If you’re an avid watcher of prime time, kicking your TV to the curb tomorrow might be too much, too fast. When breaking up is hard to do, do it incrementally. Choose an amount of television-watching-time you’re willing to give up, like thirty minutes or an hour, and turn the TV off early.

couple_bikes_ride_relax_city_exercise_picChange Your Habit Flow

Some people have a work flow, but others have a flow of habit. Instead of coming home from work and immediately going to your favorite armchair to surf channels, wait an hour—or longer, if you can. Stay out of that room altogether if you find the pull of habit to be too hard to break.

Be Social

Spend time with people you like, and if you’ve spent so much time with TV that you don’t have any real people you like, go outside and make some friends. Talk to your neighbor, call a sibling you haven’t seen in a while. Play games with your kids and spouse. Play ball with your dog.

Create something new

Write in a journal, take up gardening, clean your closets and dejunk your cupboards, finish a project, or start a project you’ve been putting off. I’m a creative person and found that when I turned off the TV and cleaned my personal space, I was able to think with a clarity I didn’t have before. Meeting deadlines was easier because I didn’t spend days staring at the blinking cursor on an empty page. With my physical space cleared, my mental space felt open and active and ready to create.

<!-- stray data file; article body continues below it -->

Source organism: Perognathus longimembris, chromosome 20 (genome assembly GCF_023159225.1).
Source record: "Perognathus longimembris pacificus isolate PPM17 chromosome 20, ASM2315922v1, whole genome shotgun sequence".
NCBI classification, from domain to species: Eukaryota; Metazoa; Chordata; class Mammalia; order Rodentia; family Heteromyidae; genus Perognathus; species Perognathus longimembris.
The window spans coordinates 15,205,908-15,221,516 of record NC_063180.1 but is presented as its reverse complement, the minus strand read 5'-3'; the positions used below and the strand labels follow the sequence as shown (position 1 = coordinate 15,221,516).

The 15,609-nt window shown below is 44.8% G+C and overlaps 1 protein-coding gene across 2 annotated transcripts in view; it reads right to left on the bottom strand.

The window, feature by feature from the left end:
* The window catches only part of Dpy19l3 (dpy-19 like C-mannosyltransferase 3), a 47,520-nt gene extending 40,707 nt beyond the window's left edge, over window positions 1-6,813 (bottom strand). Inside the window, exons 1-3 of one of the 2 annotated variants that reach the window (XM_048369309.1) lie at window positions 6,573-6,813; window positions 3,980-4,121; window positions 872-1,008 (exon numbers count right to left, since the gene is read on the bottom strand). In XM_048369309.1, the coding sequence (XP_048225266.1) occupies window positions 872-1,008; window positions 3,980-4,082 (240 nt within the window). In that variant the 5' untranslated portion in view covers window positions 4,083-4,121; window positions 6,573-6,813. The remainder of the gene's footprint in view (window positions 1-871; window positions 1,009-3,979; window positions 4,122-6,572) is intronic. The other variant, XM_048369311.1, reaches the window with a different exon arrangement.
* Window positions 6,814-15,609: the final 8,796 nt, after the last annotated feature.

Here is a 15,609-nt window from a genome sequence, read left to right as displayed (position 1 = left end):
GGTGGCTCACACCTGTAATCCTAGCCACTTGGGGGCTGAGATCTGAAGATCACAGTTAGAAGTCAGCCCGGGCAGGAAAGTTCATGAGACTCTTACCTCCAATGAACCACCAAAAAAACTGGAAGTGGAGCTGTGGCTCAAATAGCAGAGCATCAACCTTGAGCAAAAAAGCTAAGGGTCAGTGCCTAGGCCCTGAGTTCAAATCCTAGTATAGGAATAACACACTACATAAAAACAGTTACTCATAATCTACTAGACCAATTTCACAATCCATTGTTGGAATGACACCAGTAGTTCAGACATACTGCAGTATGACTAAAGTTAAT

Learn something you’ve never known before

I have one of those fancy cameras—the kind that has lots of lens options and way too many buttons. I didn’t know how to use it. Last week I started a new photography class so I could learn something I’ve always wanted to know.friends_hike_mountain_forest_trees_log_stream_balance_pic

Go outside

There is a world outside the one you’ve only been experiencing through a box. The world outside is a tactile experience with sounds and smells and things to touch. Take a walk, go on a hike, have your own adventure—you can even make it last longer than the predetermined thirty minutes to one hour of television!

Move the TV to a different room

If your TV is in the main hang-out room of the house, the temptation to turn it on might be too great. Maybe move it to a less convenient room in the basement or in the back of the house. Make it somewhere that requires a little more effort to get to.

Cancel your satellite subscription

Cancelling my satellite subscription was the best thing I have ever done for my family. The kids got off the couches and out into the world where they built forts and twine huts and went on imaginary quests and voyages. By cancelling the subscription, we started eating dinner at the table as a family because we didn’t have that favorite program that we all loved coming on to distract us from the things that were really important: each other.

Because in the end, your relationships are the only reality worth your time.

Clear your space and clear your mind!